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The impact of conceptual models and cooperative learning on the development of mental models for proportions
DISSERTATION

, The University of Iowa, United States

The University of Iowa . Awarded

Abstract

This study investigated the effect of cooperative learning and a computer-based conceptual model on the achievement and mental models that students have for mathematical proportions. The sample was drawn from a midwest school district. A total of 63 sixth grade students were involved from four different classes in the district. Data were collected to determine the achievement and mental model scores using researcher-designed assessment instruments. In addition, explanations of questions were scored and cooperative groups' interactions were timed. Analysis of the data included a multivariate analysis of covariance, chi-square, and descriptive statistics.

Findings indicated that the cooperative learning group not using the computer software scored significantly better on achievement scores than did the cooperative learning group with the computer software, the individual group with the software, and the individual group without the software. Descriptive analysis suggest that students accepted a computer-generated answer without questioning. In addition, non-software cooperative groups interacted longer and more effectively.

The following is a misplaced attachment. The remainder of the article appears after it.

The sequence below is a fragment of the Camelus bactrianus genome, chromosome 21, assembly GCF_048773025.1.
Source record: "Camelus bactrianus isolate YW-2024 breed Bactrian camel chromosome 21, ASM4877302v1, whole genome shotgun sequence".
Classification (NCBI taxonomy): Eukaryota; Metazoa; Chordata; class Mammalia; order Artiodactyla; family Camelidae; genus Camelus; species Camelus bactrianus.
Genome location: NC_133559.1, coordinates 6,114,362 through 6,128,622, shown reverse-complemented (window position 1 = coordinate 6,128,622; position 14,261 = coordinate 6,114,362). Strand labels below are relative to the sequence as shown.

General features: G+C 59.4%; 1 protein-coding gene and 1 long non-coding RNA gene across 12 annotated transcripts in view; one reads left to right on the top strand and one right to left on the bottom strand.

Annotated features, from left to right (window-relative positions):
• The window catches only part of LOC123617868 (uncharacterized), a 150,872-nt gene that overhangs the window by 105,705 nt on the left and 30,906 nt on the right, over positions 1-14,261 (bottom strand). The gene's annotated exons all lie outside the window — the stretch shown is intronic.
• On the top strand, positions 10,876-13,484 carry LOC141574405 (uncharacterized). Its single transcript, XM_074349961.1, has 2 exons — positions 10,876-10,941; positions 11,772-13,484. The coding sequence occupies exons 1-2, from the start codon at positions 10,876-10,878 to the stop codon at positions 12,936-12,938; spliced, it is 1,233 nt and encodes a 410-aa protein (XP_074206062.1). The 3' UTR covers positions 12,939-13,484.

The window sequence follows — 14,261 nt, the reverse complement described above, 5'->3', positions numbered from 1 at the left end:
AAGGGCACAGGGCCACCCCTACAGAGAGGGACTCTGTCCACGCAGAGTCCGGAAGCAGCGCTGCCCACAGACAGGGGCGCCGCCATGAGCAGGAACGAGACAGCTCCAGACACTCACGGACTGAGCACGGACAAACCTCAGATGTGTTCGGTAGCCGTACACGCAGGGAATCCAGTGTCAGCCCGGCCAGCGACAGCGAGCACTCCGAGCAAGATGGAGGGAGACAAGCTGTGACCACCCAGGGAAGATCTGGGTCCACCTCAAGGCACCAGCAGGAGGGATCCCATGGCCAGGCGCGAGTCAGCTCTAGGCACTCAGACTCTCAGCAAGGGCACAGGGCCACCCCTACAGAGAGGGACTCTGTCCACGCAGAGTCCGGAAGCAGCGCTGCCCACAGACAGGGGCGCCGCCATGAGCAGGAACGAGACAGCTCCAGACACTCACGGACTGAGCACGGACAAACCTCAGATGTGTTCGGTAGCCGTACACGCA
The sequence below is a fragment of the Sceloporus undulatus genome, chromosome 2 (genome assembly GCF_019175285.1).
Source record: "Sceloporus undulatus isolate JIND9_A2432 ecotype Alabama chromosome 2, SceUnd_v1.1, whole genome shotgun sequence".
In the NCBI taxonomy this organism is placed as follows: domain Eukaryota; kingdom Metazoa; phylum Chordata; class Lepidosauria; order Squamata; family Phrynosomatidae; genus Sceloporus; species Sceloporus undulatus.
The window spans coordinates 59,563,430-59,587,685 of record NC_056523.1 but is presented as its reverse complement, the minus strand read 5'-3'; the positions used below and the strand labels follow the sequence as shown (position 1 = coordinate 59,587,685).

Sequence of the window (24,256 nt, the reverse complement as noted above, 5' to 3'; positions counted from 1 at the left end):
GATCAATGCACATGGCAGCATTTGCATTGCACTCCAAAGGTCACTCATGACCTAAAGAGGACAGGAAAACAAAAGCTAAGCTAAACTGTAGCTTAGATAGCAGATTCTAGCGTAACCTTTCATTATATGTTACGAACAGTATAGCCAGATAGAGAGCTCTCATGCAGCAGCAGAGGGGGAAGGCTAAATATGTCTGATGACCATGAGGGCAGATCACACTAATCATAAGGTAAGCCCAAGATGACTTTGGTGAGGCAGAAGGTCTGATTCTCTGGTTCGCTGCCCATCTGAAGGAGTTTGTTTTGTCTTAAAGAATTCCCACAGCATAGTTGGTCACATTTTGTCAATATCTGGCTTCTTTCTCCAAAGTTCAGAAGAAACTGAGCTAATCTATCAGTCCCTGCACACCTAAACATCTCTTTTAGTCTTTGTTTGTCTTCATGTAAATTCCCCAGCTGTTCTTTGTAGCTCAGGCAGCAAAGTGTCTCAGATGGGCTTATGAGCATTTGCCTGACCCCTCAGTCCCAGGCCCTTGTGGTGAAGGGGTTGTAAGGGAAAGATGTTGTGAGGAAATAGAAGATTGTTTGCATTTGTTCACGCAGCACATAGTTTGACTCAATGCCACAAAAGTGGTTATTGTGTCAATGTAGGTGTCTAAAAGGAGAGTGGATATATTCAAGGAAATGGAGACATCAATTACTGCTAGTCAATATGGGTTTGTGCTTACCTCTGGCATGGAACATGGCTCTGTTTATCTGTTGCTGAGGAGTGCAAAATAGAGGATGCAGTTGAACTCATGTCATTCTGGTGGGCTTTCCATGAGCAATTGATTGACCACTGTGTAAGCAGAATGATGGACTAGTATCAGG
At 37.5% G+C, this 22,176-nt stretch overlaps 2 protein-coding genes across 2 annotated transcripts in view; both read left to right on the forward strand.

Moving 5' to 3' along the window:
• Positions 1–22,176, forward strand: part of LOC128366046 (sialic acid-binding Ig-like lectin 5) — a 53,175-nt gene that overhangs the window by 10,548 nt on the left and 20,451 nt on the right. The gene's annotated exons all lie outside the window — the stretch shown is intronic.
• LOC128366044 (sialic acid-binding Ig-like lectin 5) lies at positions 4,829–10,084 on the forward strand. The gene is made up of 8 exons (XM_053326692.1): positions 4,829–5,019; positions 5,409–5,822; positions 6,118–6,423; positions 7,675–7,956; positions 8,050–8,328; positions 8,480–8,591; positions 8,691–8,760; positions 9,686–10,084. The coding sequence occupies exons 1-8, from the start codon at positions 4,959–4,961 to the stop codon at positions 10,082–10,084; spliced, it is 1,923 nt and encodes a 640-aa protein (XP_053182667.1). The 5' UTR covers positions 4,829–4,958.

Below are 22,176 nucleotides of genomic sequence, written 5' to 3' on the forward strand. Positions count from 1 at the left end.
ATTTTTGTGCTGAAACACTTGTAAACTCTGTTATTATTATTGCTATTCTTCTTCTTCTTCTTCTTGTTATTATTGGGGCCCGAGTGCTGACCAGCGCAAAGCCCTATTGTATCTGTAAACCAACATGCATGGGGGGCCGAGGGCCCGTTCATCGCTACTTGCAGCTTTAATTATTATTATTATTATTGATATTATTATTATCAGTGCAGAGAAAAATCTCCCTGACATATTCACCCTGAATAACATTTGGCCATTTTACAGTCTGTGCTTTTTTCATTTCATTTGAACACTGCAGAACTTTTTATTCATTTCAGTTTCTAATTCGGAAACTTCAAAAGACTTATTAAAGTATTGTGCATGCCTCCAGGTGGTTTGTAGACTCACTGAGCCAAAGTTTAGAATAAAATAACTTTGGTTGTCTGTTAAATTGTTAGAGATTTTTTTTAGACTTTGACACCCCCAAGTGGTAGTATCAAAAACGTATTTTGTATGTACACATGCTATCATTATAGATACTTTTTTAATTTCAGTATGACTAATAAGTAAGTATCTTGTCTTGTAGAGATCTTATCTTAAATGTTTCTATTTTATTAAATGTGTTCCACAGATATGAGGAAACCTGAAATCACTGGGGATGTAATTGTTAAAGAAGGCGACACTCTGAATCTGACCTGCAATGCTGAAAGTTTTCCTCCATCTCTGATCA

Findings did not indicate that either cooperative learning or the computer-based conceptual model had an effect on the mental models of the students involved. All of these results were nonsignificant.

Other data collected in this study included explanations for answers to mental model questions. These explanations did not demonstrate significant differences for either the software-using cooperative groups or cooperative groups without the software.

Findings of this study suggest that the computer-based conceptual model did not have an impact on students' learning of proportions or mental models, and, in fact, may have inhibited their learning. The study did find that cooperative learning is an effective tool for proportions when measuring achievement, but not on mental models as assessed by this study.

Citation

Anderson, C.L. The impact of conceptual models and cooperative learning on the development of mental models for proportions. Ph.D. thesis, The University of Iowa. Retrieved July 27, 2021 from .

This record was imported from ProQuest on October 23, 2013. [Original Record]

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